Justice Still Waits in Buenos Aires Bombings

July 20th, 2011 at 7:54 am | 2 Comments |

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B’nai Brith Canada has just issued a press release to mark the seventeenth anniversary on July 18th. of the planting of a car bomb that destroyed the Association Mutual Israelite Argentina (AIMA) building,  Jewish community center in Buenos Aires Argentina. The attack killed 85 people and wounded more than 300. The bombing was the second attack on a Jewish or an Israeli target in Buenos Aires. In 1992 the Israeli embassy was bombed. There has never been an arrest in either case.

A 2002 report found that leaders of Iran and Hezbollah were responsible for the bombing. Argentina has issued arrest warrants for several Iranian nationalists and a Lebanese nationalist. One of those named in the warrants is the current Iranian Defense Minister, Ahmad Vahidi. At the time of the AIMA attack Vahidi was the commander of a special unit of the revolutionary guard, known as the Quds Force.

Jack Dimant’s B’nai Brith Canada’s president says that there have been no arrests “because Iran continues to shelter [those responsible for the AIMA bombing] from the international justice system. Argentina’s demands for the extradition for Vahidi and the other nationals has been consistently rejected by the Iranian government.  Tehran vehemently denies any involvement in either crime.

Dimant demands that “In order to obtain justice for the victims of the AIMA bombing, and for the victims of all acts of terrorism, the international community must join together and that responsible for the AIMA attack are made to stand trial in Argentina. As [Iran's client] spreads its web of terrorism across Mexico and Latin America, the pursuit of justice becomes even more important.”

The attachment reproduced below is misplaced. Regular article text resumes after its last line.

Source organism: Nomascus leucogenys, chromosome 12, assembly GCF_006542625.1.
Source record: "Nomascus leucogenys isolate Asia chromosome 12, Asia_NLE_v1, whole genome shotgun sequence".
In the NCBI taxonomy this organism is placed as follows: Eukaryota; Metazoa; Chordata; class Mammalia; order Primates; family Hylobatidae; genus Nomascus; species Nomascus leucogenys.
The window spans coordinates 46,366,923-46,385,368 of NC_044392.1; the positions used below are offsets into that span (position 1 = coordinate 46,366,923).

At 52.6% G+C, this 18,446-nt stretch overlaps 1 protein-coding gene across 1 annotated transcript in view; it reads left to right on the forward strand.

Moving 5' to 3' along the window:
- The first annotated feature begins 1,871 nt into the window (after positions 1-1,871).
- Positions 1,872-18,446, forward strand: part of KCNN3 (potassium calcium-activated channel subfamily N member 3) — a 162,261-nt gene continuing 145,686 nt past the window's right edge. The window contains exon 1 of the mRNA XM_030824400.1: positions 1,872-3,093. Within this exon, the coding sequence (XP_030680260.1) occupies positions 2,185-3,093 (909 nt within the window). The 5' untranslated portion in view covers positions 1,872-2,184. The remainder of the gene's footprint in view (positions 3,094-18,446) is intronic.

Yet even after 18 years, this has not happened, due in large part to Iran’s threatening influence over international politics. On Saturday, the Iranian foreign ministry announced that the government was at last ready to discuss the AIMA bombings with the Argentinean government, in order to “prevent the possibility that the investigation will grow in the way”. This is just the latest revision of Iran’s longstanding opposition to any investigations at all- an opposition that has successfully denied justice to the Buenos Aires victims for nearly two decades.

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2 Comments so far ↓

  • JohnMcC

    Hummm…. The European Union actually offers the former Yukoslavian nations an incentive to bring war criminals to justice…. and they are brought to justice. What an amazing phenomonen!! In South America, the USA is the parent-surrogate. Nothing to see here…

  • baw1064

    For the record, I believe in hunting down terrorists wherever and whenever we can, regardless of how long ago the act occurred. For instance, I think we should try to kill Qaddafi as payback for Pan Am 103.

    But, what exactly does Krossel propose doing? He just makes the point that the Iranian regime is full of terrible people and Hezbollah is evil. I don’t disagree with either of these propositions, but there’s no solution proposed. If he thinks this warrants starting a war, he should come right out and say so.